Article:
Thursday, February 28, 2013

On turning 60 - to celebrate or not?

I wasn't sure that I wanted to celebrate turning 60 with a birthday party. To be honest I thought I wanted to ignore the event entirely. I thought it didn't matter.

But I was wrong.

When I remembered my friends and family who hadn't marked the event, I realised it did matter to me. I'd felt a bit lost when people precious to me hadn't "done something" - something was missing, and I eventually acknowledged that I wanted to get together with others, raise a glass and acknowledge the important part they'd played in my life.

And if I thought that, then surely it was only fair to celebrate as I wished others had.

Okay ... but how?

Low key. Down to earth. What do I want to do with my life next? How would I like my wonderful friends and family to be involved?

I'd been dreaming of getting some advice about setting up a permaculture garden. We have a lacklustre garden, unproductive and a bit sad, so maybe ....?

Belatedly the invitations were sent out; the celebration set for afternoon tea, and gifts as such were discouraged - but a cutting, seeds or strike from my friends' own gardens would be wonderful! The logic - I enjoy giving gifts and would totally ignore a "no gifts" request, I assume others would too, so surely it's ok to acknowledge that and give a hint?

And it turned out to be the best, most fun birthday celebration I've ever had!
The little kid down the road was celebrating his birthday on the same day, and his parents had arranged for a jumping castle and a petting farm with baby animals to be set up in the front yard. Admittedly, this was a bit of a distraction for my guests, many of whom were somewhat envious. But who could argue that a scarecrow made especially for me trumps a jumping castle and cute animals any day! And the possibility of injured aged hips and ankles getting twisted with the unaccustomed leaping might have been a disaster waiting to happen.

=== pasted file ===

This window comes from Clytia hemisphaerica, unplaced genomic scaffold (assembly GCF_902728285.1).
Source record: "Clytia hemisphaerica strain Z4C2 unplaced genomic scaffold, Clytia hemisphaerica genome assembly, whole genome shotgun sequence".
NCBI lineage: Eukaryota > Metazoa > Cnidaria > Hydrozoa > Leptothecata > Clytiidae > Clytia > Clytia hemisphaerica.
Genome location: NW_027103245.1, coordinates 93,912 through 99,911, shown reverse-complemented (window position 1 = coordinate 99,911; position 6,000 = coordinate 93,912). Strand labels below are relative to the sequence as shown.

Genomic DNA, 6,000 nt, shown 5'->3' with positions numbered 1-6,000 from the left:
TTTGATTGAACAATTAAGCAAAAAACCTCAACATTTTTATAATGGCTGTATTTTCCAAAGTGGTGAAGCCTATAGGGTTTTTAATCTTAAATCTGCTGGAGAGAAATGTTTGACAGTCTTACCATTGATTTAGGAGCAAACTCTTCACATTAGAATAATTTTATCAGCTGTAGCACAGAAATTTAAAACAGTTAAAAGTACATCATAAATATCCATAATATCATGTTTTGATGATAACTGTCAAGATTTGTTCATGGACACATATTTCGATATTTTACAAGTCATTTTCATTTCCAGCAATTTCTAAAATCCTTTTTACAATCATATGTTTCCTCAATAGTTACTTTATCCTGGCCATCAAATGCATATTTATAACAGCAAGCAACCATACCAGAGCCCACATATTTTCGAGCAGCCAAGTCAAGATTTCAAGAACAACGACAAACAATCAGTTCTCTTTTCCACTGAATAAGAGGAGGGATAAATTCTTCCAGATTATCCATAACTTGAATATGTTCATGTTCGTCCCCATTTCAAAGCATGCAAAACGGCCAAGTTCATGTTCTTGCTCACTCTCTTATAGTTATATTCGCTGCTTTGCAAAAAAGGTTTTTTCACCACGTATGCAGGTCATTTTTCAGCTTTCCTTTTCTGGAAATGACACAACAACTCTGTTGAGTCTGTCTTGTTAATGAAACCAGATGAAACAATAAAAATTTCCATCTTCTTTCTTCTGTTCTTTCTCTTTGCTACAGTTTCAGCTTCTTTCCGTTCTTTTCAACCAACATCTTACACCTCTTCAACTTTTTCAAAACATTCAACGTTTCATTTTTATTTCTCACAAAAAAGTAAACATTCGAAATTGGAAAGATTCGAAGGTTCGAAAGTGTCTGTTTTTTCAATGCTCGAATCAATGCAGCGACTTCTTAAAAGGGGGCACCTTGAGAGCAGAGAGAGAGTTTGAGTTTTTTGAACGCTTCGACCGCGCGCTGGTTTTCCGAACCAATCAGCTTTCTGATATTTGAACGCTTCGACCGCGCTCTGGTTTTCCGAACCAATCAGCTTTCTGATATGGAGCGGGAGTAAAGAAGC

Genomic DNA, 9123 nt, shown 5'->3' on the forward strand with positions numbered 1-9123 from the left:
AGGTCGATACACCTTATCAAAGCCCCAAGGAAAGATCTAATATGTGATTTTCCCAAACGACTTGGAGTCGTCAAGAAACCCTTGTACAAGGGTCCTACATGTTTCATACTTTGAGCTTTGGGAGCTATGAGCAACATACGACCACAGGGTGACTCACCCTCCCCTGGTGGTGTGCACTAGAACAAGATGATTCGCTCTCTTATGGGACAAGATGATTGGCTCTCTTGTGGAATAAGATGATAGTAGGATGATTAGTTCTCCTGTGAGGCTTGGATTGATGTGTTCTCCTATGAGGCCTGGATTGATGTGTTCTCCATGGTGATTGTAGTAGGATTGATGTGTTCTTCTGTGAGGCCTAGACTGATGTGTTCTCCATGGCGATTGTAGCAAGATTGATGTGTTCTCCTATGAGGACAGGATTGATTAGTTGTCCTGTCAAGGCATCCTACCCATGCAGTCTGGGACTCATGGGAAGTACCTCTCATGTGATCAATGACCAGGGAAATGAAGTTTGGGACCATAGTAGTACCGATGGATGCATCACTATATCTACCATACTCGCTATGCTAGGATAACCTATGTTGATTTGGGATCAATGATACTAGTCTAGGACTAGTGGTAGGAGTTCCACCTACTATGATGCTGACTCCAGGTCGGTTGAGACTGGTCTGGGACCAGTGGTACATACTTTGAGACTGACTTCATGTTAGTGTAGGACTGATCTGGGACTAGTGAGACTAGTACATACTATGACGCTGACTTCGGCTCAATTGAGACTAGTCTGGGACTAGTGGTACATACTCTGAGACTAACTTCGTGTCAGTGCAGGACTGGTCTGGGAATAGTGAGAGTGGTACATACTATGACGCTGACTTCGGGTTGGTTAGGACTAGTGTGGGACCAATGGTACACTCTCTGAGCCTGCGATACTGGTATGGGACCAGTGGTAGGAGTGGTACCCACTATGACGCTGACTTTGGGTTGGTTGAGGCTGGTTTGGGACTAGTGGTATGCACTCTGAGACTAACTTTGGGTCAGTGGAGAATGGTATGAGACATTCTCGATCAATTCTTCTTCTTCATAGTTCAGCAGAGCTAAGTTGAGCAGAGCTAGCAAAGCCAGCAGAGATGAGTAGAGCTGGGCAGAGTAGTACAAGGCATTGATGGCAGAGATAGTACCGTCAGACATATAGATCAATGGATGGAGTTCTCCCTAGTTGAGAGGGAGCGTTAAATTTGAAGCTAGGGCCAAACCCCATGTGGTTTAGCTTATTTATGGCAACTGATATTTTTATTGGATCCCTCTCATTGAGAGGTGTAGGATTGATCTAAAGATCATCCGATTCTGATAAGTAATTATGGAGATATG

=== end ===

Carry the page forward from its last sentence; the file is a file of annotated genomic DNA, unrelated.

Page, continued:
Oh darn, time for a smidge more honesty - I wish I'd thought of a jumping castle! That would have been so much fun ;-)

But back to the adult party. Can you see in the photo? I received flowers, seeds, seedlings, snail bait, a self-sown bay tree, a subscription to The Diggers Club, books, vegetables and even chocolate (for after all the energetic gardening I'll be doing!)

And mounds of cards and an abundance of cherishing, loving hugs, comments and words and even a poem!

Edinburgh. Ben Warner. 
One of my artistic relatives encouraged me to choose one of his paintings. Thankyou so much Ben. I was nearly in tears when you offered me something you'd created and even writing this now brings a lump to my throat. It was hard to choose from your folio, but I loved visiting Edinburgh and your painting of that city feels so at home here. I'll enjoy arranging for it to be framed!

I think what I'm trying to say in a somewhat clumsy manner is - many of us like to give, but we have trouble receiving. We shrug off compliments, we're flippant about our skills and talents. We pretend we're strong, even though we're crying inside. But sometimes it's important to slow down enough to let others show they care and bask in their love and revel in the luxury of their hugs.

And now, a question. How do you allow others to show they care?


Tuesday, February 5, 2013

I won a prize to Cirque du Soleil - Ovo!!

A real prize! Not one of those unpleasant fake ones that make you think something exciting and fun has happened and it turns out it's a con or a scam of some sort.

It was entirely unexpected. You see, I rarely enter competitions so it's a bit hard to win anything at all. So when I received a call saying I'd won something I think the caller could hear my distrust and disbelief and quickly identified himself. Adam Grusaukas was the Marketing Manager from Minzenmay a reputable, local, family owned jewellery store, which I've been known to frequent from time to time.  "Just looking" of course ;-) They occasionally run competitions, business card draws and the like, which I enter, and promptly forget.

The prize included a double pass to the afternoon session of Cirque du Soleil's "Ovo" on Australia Day, AND popcorn AND 2 softdrinks AND chocolate :D

A feast for all the senses!

Wheeeeee! Something fun was just what I needed - this prize couldn't have come at a better time!

Precariously balancing a massive carton of popcorn, drinks and chockies, we found our seats which were in a prime spot.

While waiting for the show to start we watched black clad stage-hands scamper expertly up tall pylons disappearing into the darkness as the music entwined around a massive opaque egg centre stage. Chirrups, squeaks and clicks provided an auditory background for the performers as they moved through the aisles and interacted with the audience, dressed in fantastically detailed and often sumptuous costumes.

The egg became a molten orange-red; colours swirling and pulsating ... then vanished.